In 2016 I was so distracted by the horror of the outside world that I read fewer books and watched fewer movies than I usually do. This was a mistake because I live in my head. I know one must be aware of what’s going on, but it’s not necessary to get the bizarre news as it happens or read vile tweets as they are posted. In my case it only leads to helpless rage, despair and catatonia, and I’m not even on the social media.
It is precisely in times like these that novels and films are essential to survival. To ensure that I do not slacken in my reading and viewing, I’m starting a weekly scorecard. I urge you to do the same. File under sanity maintenance.
Week 1: Bright, Precious Days by Jay McInerney and A Bigger Splash by Luca Guadagnino.
Precious is the word, as in precioussssss. This is a seriously overwritten book about well-to-do people who feel poor among richer people. Oh, the humanity. Typical sentence: “Inside, she’s confronted with a vast creaking stairway composed of ancient oak planks that recedes as it ascends in front of her, each floor taking her farther back into the building, until finally she finds herself on the top floor, where the door stands ajar.” Wow, he just described how stairs work.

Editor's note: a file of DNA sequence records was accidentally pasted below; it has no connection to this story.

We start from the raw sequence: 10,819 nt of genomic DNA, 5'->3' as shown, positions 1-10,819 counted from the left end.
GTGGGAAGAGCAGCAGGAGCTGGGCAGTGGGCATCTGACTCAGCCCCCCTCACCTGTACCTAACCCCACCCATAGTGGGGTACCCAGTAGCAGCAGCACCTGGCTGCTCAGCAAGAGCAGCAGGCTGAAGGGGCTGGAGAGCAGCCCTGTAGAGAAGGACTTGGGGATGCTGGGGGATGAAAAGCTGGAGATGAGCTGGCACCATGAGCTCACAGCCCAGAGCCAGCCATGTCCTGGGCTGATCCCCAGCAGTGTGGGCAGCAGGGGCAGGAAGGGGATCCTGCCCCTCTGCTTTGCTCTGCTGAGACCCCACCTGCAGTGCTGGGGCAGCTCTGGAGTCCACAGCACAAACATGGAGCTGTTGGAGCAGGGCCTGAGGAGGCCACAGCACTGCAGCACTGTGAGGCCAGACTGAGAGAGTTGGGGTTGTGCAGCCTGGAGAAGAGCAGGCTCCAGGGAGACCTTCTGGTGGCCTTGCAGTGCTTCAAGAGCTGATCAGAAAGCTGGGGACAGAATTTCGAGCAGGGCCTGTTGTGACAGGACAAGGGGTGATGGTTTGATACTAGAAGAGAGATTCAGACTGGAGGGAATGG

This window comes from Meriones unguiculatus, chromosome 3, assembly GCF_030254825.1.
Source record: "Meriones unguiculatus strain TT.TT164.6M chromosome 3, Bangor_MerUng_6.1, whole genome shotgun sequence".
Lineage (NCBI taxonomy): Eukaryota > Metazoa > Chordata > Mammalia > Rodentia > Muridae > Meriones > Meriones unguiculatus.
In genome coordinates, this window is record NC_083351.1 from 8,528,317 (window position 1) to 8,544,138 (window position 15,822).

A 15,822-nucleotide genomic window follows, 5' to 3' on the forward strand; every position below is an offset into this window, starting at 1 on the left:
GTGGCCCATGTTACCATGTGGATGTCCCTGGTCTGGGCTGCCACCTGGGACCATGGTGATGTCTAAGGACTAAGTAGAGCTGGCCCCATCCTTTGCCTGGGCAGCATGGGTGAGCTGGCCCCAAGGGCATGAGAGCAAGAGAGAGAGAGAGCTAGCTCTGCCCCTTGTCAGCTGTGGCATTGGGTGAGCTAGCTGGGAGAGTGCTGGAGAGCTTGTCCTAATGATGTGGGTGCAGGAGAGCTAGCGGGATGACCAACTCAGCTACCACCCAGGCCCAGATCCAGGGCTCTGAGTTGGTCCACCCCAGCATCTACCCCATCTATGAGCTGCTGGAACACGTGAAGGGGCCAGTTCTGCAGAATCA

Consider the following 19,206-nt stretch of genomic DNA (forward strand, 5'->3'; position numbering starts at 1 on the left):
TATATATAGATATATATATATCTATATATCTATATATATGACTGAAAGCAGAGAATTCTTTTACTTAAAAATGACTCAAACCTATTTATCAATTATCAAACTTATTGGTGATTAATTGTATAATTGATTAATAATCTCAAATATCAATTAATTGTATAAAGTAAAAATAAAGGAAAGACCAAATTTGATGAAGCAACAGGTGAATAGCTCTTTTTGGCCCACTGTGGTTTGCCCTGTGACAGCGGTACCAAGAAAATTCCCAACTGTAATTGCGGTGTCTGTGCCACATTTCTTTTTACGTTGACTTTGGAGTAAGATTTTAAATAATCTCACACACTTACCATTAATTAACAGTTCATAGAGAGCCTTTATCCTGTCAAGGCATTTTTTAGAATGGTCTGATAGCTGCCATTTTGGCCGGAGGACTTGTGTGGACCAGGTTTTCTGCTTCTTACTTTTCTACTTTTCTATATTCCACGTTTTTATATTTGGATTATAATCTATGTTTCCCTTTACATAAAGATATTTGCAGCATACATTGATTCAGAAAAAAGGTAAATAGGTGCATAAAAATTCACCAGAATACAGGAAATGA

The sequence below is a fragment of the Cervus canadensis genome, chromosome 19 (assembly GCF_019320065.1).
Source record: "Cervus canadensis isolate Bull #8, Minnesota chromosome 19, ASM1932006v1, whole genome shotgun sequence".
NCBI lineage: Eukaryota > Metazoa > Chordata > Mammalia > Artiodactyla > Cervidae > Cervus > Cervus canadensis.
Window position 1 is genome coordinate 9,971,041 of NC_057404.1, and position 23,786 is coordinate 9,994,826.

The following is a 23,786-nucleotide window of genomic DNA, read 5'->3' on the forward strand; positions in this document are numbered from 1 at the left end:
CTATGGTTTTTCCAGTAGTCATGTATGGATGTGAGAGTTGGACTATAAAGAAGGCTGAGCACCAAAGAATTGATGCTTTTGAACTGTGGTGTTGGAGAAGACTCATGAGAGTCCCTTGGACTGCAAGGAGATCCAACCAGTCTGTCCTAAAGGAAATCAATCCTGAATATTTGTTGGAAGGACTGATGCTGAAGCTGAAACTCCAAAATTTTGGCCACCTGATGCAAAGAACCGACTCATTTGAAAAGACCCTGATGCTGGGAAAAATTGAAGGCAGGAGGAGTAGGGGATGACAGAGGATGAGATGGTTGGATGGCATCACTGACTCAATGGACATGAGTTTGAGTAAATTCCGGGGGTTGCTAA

(I saw Star Wars: A New Hope and The Empire Strikes Back on the plane—every time Princess Leia appeared I felt like bursting into tears.)
Ralph Fiennes is hilarious in A Bigger Splash as a loud, disruptive, middle-aged music industry guy who turns up uninvited at the Italian island retreat of his rock star ex (Tilda Swinton) and his ex-friend (Matthias Schoenaerts), dragging along a young woman (Dakota Johnson) whom no one believes is his daughter. Trouble ensues. Since The Grand Budapest Hotel Fiennes has been in a comic phase (See Hail Caesar) and it’s unleashed something wild and unpredictable in this serious thespian.
Week 2: A Strangeness In My Mind by Orhan Pamuk and La La Land by Damien Chazelle
Reading Pamuk in Istanbul is an incredible experience. Combine with a visit to his Museum of Innocence and you can sit in the van for the rest of the trip (But don’t).
La La Land is beautiful to behold, Emma Stone graduates from her protracted ingenue phase to break your heart in her final audition song, Ryan Gosling’s frustrated jazz musician is so real that you want to kiss him and punch him in the face at the same time, and that Last Temptation of Christ-like montage nearly killed me. I wish the composers had listened to Sebastian’s rants about jazz and used more bebop. But though I am also partial to Bird and Monk, I know that jazz isn’t dying, it’s simply moved on. You got a problem with Miles?